This Week in Texas Methodist History August 19
Taylor, located in eastern , was treated to two “superstar”
evangelists in the summer of 1895.
Promoters erected a platform and tent on the town square in anticipation
of the arrival of the Rev. John B. Culpepper.
“Superstar” Evangelists Hold Tent Meeting at
Taylor. August 19, 1895
John B. Culpepper was born in 1849 in
Georgia. He as converted at an early age and received
his Methodist credentials in 1870. He
served pastorates in Georgia,
and in 1886 his life was changed when he was appointed agent for the Orphan’s
Home in Macon.
The freedom from a local church appointment meant that Culpepper spent his time travelling, preaching, and raising money for the orphanage. He had found his true calling! He attracted the attention of Sam Jones who offered him a spot in his evangelistic enterprises, but Culpepper preferred to work a solo act. As his reputation grew, so did attendance at his meetings.
As part of the arrangements for the meeting in
Taylor, he wired ahead that
he had suffered a street car accident and would need to preach from a swivel
chair. A local furniture merchant honored
The chair was actually a prop in the act Culpepper used to boost attendance at his meetings. Toward the end of the first night’s meeting, he would feign a seizure and fall out of the chair. His two sons who travelled as assistants would rush to carry him away. Such a performance almost guaranteed a full tent on the second night. Attendees wanted to see if Culpepper had died.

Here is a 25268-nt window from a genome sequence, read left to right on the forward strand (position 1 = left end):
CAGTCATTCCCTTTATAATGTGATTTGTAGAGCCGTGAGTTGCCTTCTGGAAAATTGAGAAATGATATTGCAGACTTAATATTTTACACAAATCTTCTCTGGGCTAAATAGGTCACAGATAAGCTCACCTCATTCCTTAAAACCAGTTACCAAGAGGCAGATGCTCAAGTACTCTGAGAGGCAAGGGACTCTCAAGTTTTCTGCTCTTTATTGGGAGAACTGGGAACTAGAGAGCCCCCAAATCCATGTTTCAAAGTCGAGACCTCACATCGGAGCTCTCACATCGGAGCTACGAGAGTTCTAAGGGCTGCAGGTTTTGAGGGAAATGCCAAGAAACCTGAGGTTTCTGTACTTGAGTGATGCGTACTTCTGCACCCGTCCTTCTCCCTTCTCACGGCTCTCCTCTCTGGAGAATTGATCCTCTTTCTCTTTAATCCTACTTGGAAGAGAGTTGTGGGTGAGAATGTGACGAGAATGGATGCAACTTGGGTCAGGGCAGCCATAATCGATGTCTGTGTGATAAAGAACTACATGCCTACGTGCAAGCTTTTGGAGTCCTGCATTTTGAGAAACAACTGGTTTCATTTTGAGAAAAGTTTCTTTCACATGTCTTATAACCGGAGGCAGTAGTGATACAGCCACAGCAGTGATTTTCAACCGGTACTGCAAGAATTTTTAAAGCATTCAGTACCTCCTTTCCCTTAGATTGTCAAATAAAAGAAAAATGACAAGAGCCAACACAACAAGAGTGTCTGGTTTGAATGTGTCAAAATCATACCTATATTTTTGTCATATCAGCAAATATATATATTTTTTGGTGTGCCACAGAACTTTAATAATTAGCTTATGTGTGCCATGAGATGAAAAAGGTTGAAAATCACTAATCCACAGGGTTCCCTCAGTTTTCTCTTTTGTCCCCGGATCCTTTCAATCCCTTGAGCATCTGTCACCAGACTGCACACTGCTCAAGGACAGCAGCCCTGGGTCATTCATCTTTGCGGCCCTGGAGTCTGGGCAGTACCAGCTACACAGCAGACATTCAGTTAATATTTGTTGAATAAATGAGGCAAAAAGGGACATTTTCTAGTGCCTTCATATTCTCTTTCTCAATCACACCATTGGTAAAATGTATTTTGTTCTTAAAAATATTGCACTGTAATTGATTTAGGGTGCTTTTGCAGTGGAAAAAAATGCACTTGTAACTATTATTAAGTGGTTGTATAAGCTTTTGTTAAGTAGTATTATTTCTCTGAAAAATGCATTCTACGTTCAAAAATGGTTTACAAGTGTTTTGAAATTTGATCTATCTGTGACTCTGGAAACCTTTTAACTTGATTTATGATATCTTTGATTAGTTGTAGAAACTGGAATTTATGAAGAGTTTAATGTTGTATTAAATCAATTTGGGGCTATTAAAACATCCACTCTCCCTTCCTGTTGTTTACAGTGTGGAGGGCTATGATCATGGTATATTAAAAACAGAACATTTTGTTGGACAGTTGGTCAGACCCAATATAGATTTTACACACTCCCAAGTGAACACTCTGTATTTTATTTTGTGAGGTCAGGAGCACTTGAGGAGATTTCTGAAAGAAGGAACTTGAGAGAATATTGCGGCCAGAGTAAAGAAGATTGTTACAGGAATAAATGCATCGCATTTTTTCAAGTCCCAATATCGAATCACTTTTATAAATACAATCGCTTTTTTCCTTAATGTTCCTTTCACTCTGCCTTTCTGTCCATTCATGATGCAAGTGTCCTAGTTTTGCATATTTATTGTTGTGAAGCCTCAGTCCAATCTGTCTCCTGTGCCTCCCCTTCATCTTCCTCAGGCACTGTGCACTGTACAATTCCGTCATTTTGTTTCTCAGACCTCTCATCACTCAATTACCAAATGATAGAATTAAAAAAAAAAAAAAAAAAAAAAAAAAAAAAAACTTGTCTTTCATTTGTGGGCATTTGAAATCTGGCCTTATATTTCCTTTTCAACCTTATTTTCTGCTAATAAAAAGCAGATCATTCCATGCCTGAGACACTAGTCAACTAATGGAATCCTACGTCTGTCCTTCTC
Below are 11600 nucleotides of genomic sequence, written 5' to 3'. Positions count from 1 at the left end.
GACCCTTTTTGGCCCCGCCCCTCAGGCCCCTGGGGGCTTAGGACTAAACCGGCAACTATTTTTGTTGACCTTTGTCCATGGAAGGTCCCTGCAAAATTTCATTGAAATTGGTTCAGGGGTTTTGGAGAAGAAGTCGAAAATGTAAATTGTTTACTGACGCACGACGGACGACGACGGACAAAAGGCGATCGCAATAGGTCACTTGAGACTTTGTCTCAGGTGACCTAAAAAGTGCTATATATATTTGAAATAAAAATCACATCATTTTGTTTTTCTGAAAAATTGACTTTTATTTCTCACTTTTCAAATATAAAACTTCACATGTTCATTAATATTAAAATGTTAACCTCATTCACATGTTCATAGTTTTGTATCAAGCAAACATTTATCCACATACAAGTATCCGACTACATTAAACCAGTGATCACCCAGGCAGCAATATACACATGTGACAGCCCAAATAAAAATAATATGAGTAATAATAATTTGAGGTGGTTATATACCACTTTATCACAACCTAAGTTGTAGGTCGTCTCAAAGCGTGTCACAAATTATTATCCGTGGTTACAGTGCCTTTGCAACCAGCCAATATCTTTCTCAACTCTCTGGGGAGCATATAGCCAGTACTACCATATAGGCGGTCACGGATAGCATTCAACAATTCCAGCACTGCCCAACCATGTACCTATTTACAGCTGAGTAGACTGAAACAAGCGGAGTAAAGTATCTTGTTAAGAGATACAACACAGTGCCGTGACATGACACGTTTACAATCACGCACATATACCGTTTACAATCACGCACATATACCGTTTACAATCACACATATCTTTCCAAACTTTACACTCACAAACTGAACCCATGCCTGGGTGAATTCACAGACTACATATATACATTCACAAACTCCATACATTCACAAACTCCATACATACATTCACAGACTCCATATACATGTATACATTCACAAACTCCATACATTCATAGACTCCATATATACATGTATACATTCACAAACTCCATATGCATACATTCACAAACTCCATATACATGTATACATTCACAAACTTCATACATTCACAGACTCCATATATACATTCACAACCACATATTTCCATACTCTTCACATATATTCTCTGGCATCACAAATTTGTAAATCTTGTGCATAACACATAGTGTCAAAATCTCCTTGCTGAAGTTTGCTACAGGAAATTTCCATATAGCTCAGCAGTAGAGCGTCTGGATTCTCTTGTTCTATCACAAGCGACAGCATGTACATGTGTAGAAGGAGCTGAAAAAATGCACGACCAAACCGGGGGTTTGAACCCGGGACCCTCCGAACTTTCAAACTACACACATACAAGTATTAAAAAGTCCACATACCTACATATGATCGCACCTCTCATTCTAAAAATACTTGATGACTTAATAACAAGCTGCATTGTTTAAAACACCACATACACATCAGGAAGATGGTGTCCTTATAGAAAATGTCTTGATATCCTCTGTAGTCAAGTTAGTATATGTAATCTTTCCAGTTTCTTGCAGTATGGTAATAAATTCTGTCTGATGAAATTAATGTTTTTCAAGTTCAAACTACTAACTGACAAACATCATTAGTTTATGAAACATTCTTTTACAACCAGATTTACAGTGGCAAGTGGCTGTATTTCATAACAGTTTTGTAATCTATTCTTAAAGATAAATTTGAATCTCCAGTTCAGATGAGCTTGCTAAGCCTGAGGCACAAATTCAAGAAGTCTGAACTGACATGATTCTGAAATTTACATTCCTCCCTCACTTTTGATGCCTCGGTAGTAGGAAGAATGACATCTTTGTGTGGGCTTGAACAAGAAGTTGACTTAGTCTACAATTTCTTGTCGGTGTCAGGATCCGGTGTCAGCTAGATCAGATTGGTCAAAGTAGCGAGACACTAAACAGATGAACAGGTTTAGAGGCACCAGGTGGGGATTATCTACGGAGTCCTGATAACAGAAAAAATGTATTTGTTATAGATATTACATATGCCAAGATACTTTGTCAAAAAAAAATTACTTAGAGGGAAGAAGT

The extreme theatrics proved successful. Bishop Ainsworth praised him. “He has held more meetings, preached more sermons and lead more men to Christ than any other man now in the church." He authored about a dozen books (his sermon notes)in the first decade of the 20th century. Culpepper died in 1937 in
. Monroe, Louisiana
The song leader for the
meeting achieved even greater fame than did the preacher. Charles Tillman (1861-1943) was one of the
seminal figures in adapting African American gospel music for use in white
churches. The process began in 1889 when
he heard an African American musical group singing “Old Time Religion.” He copied as much of the hymn as he could,
reworked it, and published it in a 1891 song book. Taylor
Tillman “borrowed” from many sources. His “Life’s Railway to Heaven” (sometimes known by its first line,”Life is like a mountain railroad” came from a Mormon poet. It continues to a be a staple of southern gospel music, having been recorded by various artists including Willie Nelson, Patsy Cline, the Carter Family, Tennessee Ernie Ford, etc.
His publishing ventures prospered. He diversified into recording and radio. Tillman was inducted into the Gospel Music Hall of Fame in 1993.
As for the fainting act—It didn’t happen in
. A vandal sliced up the borrowed swivel chair
with a pocketknife making it unusable. Taylor